We’re once again reminding people to be mindful of Covid-19 vaccination scams after the BBC published a case study of how a recipient of an official-looking email very nearly got scammed.
The BBC reported that Sioban Moore, from North Yorkshire, avoided being duped by the slightest of margins after receiving an email, supposedly from the NHS, inviting her to get her jab.
Sioban has been helping to drive people to hospital appointments and collect shopping for people during the pandemic. And because of her volunteering work with vulnerable people, she had been expecting her vaccination appointment notification.
"I was very keen to accept the invitation," she told BBC Radio 4's You and Yours.
The message told her that unless she responded within 12 hours, the opportunity would be passed on to someone else. Not wanting to miss out, Sioban clicked on the link in the email and accepted the invitation.
Her personal details were then requested, including date of birth, phone number, email address - and most frightening of all - her bank details.
The scammers said the inclusion of her bank details was to cover any costs that might be incurred by the vaccine process.
"I got up and went to my purse and got out my credit card. I looked at it and the penny dropped massively," she said.
Luckily, Sioban realised it was a fraud just in the nick of time and thankfully, no money left her account. But numerous people have not realised this is a scam and have parted with cash.
A BBC Freedom of Information request discovered that between 1 December 2020 and 25 June 2021, 1,168 reports were received by police forces across the UK of Covid vaccine-related scams - that's double the number for the previous six months.
These scams led to the loss of at least £388,468.44 from victims.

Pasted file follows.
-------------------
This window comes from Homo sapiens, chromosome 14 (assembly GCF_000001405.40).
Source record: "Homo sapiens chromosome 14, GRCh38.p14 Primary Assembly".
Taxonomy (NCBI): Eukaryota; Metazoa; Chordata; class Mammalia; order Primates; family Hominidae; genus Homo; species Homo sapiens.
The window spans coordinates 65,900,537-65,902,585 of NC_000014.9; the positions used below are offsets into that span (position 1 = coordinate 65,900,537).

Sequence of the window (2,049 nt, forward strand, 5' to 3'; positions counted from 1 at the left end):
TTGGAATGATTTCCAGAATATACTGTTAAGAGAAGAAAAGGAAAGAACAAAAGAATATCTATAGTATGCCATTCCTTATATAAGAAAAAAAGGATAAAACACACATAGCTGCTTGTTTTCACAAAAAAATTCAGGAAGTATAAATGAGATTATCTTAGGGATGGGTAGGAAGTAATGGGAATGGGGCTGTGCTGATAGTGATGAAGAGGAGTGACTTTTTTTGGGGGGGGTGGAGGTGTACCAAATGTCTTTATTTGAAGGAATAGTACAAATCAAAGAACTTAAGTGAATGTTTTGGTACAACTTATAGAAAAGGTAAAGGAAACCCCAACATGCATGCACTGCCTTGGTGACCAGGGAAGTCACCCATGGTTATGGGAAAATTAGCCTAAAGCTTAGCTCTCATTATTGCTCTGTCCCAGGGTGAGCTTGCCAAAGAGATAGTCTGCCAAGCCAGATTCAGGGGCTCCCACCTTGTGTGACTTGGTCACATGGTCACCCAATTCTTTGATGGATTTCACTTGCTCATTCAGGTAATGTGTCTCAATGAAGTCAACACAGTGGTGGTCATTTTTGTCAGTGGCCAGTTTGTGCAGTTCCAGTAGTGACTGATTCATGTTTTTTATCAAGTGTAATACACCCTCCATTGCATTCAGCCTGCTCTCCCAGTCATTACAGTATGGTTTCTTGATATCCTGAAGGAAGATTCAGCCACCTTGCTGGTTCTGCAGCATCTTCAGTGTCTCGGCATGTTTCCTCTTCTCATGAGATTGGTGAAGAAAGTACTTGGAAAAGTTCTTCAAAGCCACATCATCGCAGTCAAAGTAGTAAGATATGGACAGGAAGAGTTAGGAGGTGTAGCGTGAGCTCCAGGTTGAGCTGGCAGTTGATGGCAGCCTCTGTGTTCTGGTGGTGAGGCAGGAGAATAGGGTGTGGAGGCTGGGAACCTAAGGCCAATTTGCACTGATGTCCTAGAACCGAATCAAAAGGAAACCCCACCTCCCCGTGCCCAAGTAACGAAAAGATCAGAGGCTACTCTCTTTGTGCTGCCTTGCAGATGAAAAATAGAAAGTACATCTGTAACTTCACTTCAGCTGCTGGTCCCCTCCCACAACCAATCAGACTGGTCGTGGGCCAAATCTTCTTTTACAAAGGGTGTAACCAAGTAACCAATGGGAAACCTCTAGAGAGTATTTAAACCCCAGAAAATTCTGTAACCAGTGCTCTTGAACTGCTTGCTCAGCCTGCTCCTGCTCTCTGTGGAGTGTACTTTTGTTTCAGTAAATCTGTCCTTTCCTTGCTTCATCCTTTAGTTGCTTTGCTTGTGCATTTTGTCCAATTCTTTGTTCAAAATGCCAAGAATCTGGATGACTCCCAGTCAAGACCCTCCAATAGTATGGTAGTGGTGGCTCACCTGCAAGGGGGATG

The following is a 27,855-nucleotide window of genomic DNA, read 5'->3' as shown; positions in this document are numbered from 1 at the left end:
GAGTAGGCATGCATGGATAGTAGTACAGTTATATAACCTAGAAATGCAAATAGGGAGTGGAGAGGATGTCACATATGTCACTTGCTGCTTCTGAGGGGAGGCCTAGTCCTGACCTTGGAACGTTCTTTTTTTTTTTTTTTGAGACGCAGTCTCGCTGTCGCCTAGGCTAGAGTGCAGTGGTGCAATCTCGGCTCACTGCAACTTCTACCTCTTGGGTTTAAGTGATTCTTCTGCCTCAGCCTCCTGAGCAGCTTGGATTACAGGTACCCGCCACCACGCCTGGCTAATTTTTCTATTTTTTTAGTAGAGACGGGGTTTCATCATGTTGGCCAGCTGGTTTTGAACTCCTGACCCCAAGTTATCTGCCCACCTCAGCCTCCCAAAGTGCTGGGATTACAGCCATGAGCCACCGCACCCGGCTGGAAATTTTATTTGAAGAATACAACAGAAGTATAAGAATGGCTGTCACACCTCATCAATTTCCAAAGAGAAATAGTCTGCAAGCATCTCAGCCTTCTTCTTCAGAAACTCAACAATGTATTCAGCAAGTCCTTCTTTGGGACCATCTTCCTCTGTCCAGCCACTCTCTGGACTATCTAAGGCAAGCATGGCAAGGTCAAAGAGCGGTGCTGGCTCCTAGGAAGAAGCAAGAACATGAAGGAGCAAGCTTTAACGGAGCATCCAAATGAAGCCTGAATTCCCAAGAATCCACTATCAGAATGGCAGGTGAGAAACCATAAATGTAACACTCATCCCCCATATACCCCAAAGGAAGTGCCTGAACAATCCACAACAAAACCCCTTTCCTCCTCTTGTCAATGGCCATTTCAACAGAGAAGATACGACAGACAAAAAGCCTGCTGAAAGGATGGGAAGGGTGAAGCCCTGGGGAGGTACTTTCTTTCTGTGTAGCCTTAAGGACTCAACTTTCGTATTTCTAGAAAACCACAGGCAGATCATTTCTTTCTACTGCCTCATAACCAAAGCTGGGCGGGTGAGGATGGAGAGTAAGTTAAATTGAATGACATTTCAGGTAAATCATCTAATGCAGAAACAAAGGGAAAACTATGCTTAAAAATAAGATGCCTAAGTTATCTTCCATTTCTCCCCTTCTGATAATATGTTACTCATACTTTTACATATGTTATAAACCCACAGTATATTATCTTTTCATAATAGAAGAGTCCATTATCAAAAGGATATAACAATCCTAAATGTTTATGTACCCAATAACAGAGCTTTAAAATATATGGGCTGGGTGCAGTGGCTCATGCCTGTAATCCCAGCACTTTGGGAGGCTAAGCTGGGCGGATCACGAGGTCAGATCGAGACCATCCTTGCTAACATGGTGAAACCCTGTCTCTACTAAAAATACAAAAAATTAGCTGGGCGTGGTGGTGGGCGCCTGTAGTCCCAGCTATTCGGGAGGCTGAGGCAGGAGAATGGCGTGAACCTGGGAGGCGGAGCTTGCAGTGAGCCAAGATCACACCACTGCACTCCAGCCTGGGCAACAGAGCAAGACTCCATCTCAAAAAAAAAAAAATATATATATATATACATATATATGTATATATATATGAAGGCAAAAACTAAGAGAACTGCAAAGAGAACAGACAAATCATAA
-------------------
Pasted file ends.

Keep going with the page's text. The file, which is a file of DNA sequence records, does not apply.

But worryingly, these are only the figures of reported cases recorded by Action Fraud, and it’s thought that the actual figure could be substantially higher.
"I felt such boiling anger," Sioban says. "It's exploiting people's vulnerability and fear, particularly fear, that we are all gripped by due to this virus and the situation we are in.
"I was so angry that this could happen - not least with myself for nearly being taken in."
As we’ve reported before, fraudsters will often send a text or an email claiming to be from the NHS asking for personal details like your name, address, date of birth, and phone number - or as in Sioban's case - mother's maiden name.
This information will then be used against you. The same people will call you pretending to be from your bank and will ask whether you were sent a text or emailed about a Covid-19 vaccine.
When you say yes, they - still claiming to be your bank - tell you that your account is under attack and your money should be moved into a safe account they will set up for you. This is when they steal your money.
The BBC spoke to Sarah Lyons, from the National Cyber Security Centre (NCSC), about these scams.
"Unfortunately criminals are taking advantage of the pandemic to try to make money out of all of us. We see them using a huge variety of methods, such as the email with links, or text messages and phone call - these phishing attacks."
There are ways to protect against these scams. If you suspect that you have received a phishing email, then forwarding the email to firstname.lastname@example.org will send it into the system of the NCSC.
If it is found to be malicious, then it will be blocked or taken down. If you receive a text, forward it to 7726.
Ms Lyons said that since the email reporting service was launched just over a year ago, they had received more than six-and-a-half million email reports from the public.
These have led to more than 50,000 scams being blocked and 97,000 scam URLs being brought down.
Report all Fraud and Cybercrime to Action Fraud by calling 0300 123 2040 or online. Forward suspicious emails to email@example.com. Report SMS scams by forwarding the original message to 7726 (spells SPAM on the keypad).